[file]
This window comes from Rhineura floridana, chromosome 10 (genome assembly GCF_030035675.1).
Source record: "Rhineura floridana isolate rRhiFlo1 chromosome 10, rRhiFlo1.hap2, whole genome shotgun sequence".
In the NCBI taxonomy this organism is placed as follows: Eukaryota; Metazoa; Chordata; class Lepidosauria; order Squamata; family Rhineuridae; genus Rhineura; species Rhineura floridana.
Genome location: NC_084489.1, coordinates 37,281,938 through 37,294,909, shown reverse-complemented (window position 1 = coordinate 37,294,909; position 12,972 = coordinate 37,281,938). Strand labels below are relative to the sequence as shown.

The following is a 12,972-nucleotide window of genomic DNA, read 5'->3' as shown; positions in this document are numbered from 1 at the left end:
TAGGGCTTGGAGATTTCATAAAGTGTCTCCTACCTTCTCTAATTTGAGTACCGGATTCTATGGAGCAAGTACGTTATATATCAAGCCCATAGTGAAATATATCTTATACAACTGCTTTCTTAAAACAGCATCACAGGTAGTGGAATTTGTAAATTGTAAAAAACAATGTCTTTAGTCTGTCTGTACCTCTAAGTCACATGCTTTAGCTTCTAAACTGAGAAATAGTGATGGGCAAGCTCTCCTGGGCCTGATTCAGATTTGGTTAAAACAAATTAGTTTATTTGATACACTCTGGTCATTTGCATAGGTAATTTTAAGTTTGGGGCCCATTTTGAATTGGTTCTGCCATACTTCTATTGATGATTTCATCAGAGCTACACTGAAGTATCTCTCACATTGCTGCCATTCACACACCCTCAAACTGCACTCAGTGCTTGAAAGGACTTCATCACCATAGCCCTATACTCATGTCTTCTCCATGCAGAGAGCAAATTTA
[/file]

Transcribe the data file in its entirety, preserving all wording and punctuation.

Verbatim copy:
This window comes from Rhineura floridana, chromosome 10 (genome assembly GCF_030035675.1).
Source record: "Rhineura floridana isolate rRhiFlo1 chromosome 10, rRhiFlo1.hap2, whole genome shotgun sequence".
In the NCBI taxonomy this organism is placed as follows: Eukaryota; Metazoa; Chordata; class Lepidosauria; order Squamata; family Rhineuridae; genus Rhineura; species Rhineura floridana.
Genome location: NC_084489.1, coordinates 37,281,938 through 37,294,909, shown reverse-complemented (window position 1 = coordinate 37,294,909; position 12,972 = coordinate 37,281,938). Strand labels below are relative to the sequence as shown.

The following is a 12,972-nucleotide window of genomic DNA, read 5'->3' as shown; positions in this document are numbered from 1 at the left end:
TAGGGCTTGGAGATTTCATAAAGTGTCTCCTACCTTCTCTAATTTGAGTACCGGATTCTATGGAGCAAGTACGTTATATATCAAGCCCATAGTGAAATATATCTTATACAACTGCTTTCTTAAAACAGCATCACAGGTAGTGGAATTTGTAAATTGTAAAAAACAATGTCTTTAGTCTGTCTGTACCTCTAAGTCACATGCTTTAGCTTCTAAACTGAGAAATAGTGATGGGCAAGCTCTCCTGGGCCTGATTCAGATTTGGTTAAAACAAATTAGTTTATTTGATACACTCTGGTCATTTGCATAGGTAATTTTAAGTTTGGGGCCCATTTTGAATTGGTTCTGCCATACTTCTATTGATGATTTCATCAGAGCTACACTGAAGTATCTCTCACATTGCTGCCATTCACACACCCTCAAACTGCACTCAGTGCTTGAAAGGACTTCATCACCATAGCCCTATACTCATGTCTTCTCCATGCAGAGAGCAAATTTA